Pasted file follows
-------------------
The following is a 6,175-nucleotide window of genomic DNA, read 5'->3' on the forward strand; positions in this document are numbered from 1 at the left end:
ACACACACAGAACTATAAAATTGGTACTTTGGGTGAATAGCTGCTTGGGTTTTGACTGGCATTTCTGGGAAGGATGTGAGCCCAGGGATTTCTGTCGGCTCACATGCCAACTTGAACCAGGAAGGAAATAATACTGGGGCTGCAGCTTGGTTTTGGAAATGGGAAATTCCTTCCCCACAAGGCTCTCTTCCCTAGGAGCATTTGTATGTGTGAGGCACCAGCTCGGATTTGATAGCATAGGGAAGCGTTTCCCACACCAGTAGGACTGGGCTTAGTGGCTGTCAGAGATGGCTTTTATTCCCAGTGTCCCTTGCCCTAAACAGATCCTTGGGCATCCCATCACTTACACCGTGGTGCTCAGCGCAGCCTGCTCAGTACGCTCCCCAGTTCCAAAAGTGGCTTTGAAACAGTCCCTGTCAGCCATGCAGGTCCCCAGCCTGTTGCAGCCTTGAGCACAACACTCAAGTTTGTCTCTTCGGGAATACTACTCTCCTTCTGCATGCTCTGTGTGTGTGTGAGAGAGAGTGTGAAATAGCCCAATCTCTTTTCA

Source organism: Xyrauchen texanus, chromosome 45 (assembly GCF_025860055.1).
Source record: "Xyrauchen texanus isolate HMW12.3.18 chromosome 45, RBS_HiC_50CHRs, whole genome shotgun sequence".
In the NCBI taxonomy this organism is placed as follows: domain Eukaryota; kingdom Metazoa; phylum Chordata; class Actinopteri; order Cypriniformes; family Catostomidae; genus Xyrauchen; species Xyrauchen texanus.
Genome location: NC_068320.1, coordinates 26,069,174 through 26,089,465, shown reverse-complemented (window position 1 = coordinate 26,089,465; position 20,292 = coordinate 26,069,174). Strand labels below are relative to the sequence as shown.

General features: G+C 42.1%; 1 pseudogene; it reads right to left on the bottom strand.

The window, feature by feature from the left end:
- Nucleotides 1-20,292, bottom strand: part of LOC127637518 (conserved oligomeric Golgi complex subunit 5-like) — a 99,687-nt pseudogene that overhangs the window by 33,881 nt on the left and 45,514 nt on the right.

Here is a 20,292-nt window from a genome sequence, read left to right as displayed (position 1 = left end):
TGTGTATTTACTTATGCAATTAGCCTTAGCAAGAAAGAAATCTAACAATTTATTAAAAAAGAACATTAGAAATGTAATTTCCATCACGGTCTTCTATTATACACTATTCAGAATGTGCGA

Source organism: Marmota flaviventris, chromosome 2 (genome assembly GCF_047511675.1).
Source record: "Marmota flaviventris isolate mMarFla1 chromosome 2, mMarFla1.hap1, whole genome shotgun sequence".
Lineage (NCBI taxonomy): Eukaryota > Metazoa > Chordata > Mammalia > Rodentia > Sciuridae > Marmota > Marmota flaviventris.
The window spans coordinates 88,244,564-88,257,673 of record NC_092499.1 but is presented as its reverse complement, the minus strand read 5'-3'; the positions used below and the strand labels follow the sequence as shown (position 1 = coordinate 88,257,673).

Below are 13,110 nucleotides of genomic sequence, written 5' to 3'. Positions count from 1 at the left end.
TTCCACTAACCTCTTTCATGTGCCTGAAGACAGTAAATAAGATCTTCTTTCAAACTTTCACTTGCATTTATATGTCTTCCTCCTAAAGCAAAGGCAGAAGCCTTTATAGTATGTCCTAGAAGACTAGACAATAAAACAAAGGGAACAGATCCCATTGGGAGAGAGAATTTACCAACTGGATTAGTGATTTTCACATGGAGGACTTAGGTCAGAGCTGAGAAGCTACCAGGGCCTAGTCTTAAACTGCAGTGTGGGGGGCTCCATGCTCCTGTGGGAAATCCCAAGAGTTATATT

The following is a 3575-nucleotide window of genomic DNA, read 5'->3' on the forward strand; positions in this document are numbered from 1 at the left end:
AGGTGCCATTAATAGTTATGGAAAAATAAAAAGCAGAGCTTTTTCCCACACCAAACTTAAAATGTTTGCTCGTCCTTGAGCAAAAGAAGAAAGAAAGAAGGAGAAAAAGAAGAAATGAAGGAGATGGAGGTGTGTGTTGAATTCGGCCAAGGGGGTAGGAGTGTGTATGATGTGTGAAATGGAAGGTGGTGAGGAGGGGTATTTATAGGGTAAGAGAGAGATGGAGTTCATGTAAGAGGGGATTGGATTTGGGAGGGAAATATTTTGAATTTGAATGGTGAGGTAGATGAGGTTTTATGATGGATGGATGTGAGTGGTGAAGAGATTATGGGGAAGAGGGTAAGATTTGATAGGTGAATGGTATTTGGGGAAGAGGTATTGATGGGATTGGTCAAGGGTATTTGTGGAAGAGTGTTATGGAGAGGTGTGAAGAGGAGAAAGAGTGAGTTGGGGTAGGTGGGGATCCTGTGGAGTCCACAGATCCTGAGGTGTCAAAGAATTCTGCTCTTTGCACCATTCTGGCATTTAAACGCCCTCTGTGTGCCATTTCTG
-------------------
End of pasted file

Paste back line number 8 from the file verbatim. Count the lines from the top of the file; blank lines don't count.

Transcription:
The window, feature by feature from the left end: